climate science skepticism

GWPF & The Hockey Stick Curve

The previous post in this series examined the Global Warming Policy Foundation (GWPF) Briefing Paper No3 “The Truth About Greenhouse  Gases”. Despite its title, Briefing Paper No3 said very little about such gases. Yet one subject (not directly to do with greenhouse gases) was discussed at some length within the paper. As it is also discussed in other GWPF papers, the subject will be examined in this fourth post of the series.

In Briefing Paper No3, perhaps the strongest accusation made by the author Professor William Happer concerns the IPCC who allegedly “rewrote the climate history” by deleting the Medieval Warm Period and Little Ice Age (MWP & LIA) from the climate record.

Happer tells us that both MWP & LIA were “clearly shown in the 1990first IPCC report. Then eleven years later, according to Happer, they were both simply expunged from the climate record for no valid reason.

Indeed, within the 2001 third IPCC report the MWP & LIA are entirely absent from the graph that according to Happer is “not supported by observational data.” This is the dreaded “Hockey Stick” curve.

Can the IPCC really be responsible for such skulduggery?

Debunking GWPF Briefing Paper No3 - The Truth About Greenhouse Gases

This post is part 3 of a series examining the UK-registered educational charity the Global Warming Policy Foundation (GWPF) and the work it allegedly does explaining global warming to the public.

In part 1 the GWPF and its principles (or lack of them) were examined. In part 2 the many serious and fundamental flaws in GWPF Briefing Paper No2 were laid bare. So it will be good if we can find something positive to say about the GWPF here in part 3.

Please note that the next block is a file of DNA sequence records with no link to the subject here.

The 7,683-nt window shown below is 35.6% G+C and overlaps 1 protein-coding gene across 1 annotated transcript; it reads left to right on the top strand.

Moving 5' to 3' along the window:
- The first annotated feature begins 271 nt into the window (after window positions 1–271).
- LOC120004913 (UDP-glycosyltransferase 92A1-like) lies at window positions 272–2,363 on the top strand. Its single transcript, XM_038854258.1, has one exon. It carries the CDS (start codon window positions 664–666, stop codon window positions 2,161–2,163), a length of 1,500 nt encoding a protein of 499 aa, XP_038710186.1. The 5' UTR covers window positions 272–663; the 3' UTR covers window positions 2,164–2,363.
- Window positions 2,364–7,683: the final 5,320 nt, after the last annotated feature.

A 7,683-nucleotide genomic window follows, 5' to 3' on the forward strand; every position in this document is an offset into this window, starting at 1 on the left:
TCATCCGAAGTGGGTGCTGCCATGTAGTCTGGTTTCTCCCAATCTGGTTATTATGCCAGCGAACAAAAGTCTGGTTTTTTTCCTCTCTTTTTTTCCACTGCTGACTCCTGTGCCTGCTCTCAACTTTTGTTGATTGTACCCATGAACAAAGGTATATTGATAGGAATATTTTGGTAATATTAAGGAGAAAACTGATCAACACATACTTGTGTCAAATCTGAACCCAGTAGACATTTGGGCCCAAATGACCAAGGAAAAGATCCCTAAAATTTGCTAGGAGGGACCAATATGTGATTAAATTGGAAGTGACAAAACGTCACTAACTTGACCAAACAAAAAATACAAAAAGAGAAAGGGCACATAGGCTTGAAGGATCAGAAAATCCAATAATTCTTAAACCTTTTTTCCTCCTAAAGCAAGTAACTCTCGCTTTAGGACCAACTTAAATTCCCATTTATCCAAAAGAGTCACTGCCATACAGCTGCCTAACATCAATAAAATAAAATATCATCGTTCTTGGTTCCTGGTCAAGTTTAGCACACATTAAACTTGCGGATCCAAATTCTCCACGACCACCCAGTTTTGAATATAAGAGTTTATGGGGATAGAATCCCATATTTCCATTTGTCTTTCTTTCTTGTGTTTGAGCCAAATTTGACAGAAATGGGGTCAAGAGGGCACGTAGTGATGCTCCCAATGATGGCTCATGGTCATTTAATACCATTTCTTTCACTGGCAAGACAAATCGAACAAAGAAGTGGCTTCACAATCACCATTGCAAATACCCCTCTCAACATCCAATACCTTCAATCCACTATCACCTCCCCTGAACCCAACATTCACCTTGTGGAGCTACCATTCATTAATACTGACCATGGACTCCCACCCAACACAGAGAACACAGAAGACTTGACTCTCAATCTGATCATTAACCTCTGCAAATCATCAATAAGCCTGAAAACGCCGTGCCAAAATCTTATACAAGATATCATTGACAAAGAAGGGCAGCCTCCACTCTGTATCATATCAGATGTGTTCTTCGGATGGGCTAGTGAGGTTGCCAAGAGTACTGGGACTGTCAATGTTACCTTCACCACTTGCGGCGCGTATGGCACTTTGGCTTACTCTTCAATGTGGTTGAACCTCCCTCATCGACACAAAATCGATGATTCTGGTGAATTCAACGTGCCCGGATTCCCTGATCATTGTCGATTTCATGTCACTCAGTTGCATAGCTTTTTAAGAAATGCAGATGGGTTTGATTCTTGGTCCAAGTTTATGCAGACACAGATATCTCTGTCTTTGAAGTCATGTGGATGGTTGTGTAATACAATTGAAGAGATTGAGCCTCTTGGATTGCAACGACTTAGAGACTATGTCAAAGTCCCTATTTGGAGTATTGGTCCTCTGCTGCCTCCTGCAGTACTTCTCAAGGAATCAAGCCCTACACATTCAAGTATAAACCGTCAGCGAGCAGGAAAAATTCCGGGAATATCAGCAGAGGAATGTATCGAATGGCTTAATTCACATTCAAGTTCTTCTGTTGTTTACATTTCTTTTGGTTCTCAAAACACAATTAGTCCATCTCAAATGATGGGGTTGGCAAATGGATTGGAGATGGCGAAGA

The GWPF Briefing Paper No3 The Truth About Greenhouse Gases examined here is a longer document (all 5,500 words of it) written by “a working scientist” (a physicist to be exact) who tells us he has “a better background than most in the physics of climate.” This sounds good as there is much physics involved in the subject of greenhouse gases, things like the EM spectrum and climate forcings. So on face value, this GWPF Briefing Paper No3 should be a worthwhile read.

Debunking the GWPF Briefing Paper No2 - The Sahel Is Greening

This is the second in a series of posts on the educational charity and climate sceptic 'think-tank' Global Warming Policy Foundation (GWPF). The first post examined GWPF's organisation and its principles (or lack of them). Here we examine GWPF's Briefing Paper No2 - The Sahel Is Greening by Philipp Mueller who is the Assistant Director of the GWPF. Coverage of the greening Sahel has been in the media for a decade now, so this cannot be too controversial a subject, can it?

Mueller explains what this Briefing Paper No2 is about in the first three sentences.

'Global warming has both positive and negative impacts. However, very often only the negative consequences are reported and the positive ones omitted. This article will show an example of a positive effect of warming.

Mueller then sets out to show how the Sahel is enjoying a 'positive impact' of global warming.
Yet already here is a glaring omission. Despite this being an ideal opportunity to list out all the other 'positive impacts', Mueller fails even to hint at what any of the others might be. Never mind. We still have the Sahel. Or do we?

What Does GWPF Really Stand For?

This is a guest post by MA Rodger

The Global Warming Policy Foundation (GWPF) is a UK-based climate-sceptic think-tank founded in November 2009 by Lord Lawson. Within two years of its launch, a survey of scepticism in the global media by Oxford University's RISJ had added a final chapter showing the GWPF had gained success in 'inserting itself into the (UK) national discourse' and that its founder and its director had become 'the two most quoted sceptics by far' within the UK national press.

The GWPF believes it has made a difference, saying of itself 'The key to the success of the GWPF is the trust and credibility that we have earned in the eyes of a growing number of policy makers, journalists and the interested public.' Yet the GWPF has also been criticised for being secretive, misinformed, wrong and perverse.

Here a series of posts will examine the GWPF and some of its publications to discover what GWPF really stands for. Are they a company of virtuous paragons? Are they a pack of unprincipled scoundrels? In this first post, we’ll explore the background of this climate denial “think” tank.

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